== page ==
In the current series of articles (see: How to Deal with a Narcissist and How to Deal with a Narcissist – Part-2), we’ve been taking a look at narcissistic characters and some of the good and bad advice out there about how to deal with them. And perhaps the best protection you can have against a narcissist and the pain one of these folks can bring into a relationship is to know the signs of this character disturbance well enough in advance to avoid getting involved with them in the first place. But there are plenty of times when that’s much easier said than done. Many narcissists so adept at the art of impression management and can wield such charm and make such a favorable impression that you simply can’t know what kind of person your really dealing with until it’s too late. And there are situations in which other factors are at play that make it hard for you to give the kind of heed you might otherwise give with respect to someone’s character. This is especially true when you are in a situation where you really need a particular job and have the misfortune to work in an environment in which one or more of your co-workers or perhaps even your boss is a narcissist.
Naturally, dealing with any person who has a serious character disturbance or disorder is never easy. And there are no foolproof methods to neutralizing the distress such a person can bring into your life. But faithfully following some general rules can help make life with a narcissistic boss or co-worker much more manageable:
- Know and understand the narcissist’s typical modus operandi. You have to appreciate how deeply-rooted and resistant to change certain character traits are. And whether it’s the rare case that the narcissist is truly dealing with deep emotional wounds for which they have unconsciously built defenses or the much more common case that they have been over-indulged, coddled, overvalued, and have a built-in predisposition for grandiose self-appraisal, their ways are set and their behavior is, as a result, quite predictable. In Character Disturbance, I describe the narcissist’s makeup in depth. Know it well because it will prepare you for what to expect. And be very wary of what might appear a sudden change of heart on their part. Narcissists are good at looking like they’ve learned a lesson when the only real lesson they’ve learned is how to better sway you. Remember, narcissists always have their self-interest in the forefront. Even when they appear to be valuing you or taking your needs into consideration, it’s really always about them and enhancing their stature.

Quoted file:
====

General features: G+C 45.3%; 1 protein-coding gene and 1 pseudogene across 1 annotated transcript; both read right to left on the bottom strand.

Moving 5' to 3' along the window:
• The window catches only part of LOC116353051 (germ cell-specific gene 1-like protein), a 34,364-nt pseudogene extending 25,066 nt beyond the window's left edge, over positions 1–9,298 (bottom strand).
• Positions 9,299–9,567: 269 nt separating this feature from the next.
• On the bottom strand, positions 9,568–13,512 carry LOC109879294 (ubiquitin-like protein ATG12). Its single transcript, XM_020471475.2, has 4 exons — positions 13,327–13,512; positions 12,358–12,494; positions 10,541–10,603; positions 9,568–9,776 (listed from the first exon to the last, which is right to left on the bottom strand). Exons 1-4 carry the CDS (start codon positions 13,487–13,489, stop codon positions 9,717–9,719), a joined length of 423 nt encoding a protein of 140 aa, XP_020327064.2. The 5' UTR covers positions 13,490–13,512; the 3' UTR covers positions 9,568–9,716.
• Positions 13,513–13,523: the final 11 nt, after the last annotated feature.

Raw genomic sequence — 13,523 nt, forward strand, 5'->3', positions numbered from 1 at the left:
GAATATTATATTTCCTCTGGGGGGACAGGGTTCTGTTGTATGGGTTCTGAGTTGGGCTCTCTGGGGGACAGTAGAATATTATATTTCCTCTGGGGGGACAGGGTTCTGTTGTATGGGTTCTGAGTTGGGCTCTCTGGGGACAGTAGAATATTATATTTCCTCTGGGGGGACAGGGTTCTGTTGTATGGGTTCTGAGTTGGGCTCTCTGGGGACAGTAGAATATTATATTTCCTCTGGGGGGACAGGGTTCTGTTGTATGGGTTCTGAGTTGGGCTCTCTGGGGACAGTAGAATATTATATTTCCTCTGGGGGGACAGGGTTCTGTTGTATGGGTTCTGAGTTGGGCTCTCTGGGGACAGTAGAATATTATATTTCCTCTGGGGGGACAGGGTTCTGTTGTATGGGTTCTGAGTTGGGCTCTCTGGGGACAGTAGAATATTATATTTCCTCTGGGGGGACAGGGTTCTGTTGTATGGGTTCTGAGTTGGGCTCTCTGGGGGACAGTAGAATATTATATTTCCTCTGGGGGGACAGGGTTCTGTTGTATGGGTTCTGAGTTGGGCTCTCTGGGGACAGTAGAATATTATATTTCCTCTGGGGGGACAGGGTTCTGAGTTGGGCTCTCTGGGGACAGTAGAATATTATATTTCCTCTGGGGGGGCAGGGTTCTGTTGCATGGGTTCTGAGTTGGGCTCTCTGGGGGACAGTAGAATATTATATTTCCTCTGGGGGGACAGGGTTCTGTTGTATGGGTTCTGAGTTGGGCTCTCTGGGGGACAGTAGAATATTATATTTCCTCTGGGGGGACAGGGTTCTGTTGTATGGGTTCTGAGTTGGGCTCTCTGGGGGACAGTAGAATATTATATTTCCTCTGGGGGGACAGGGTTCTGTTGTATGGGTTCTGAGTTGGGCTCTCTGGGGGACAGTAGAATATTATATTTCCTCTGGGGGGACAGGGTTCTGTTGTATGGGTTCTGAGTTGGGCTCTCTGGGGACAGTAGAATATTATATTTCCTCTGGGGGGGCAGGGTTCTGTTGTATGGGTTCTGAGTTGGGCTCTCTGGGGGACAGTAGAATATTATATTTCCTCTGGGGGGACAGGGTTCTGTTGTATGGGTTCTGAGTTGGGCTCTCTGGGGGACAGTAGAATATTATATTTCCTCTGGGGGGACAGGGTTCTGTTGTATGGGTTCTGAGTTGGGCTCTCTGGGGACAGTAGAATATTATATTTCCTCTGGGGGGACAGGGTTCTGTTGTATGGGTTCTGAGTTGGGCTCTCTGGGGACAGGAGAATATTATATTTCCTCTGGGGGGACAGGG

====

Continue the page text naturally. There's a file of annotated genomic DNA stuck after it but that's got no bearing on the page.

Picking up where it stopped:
- Don’t be afraid to stand up for your needs. If you don’t take proactive assertive action on your behalf, no one else will, especially not the narcissist. And you needn’t worry that taking good care of yourself might “threaten” the narcissist. Such ideas come from erroneous traditional psychology notions that all narcissists are insecure, self-esteem deficient individuals underneath who need constant reassurance, validation, and adulation. While many narcissists seem to demand these things, they know how to take care of themselves and go about that task quite energetically. So it’s in your best interest to focus intently own needs. Now how you go about doing this is very important, which leads to the next point:
- Be practical. You have your needs and desires, the narcissist has his or hers. Know clearly what your needs are and stand up for them. Respect and acknowledge the narcissist’s needs but enforce reasonable limits and boundaries (more on this in just a bit). The narcissist will always feel entitled to encroach. It’s up to you to respectfully draw the line.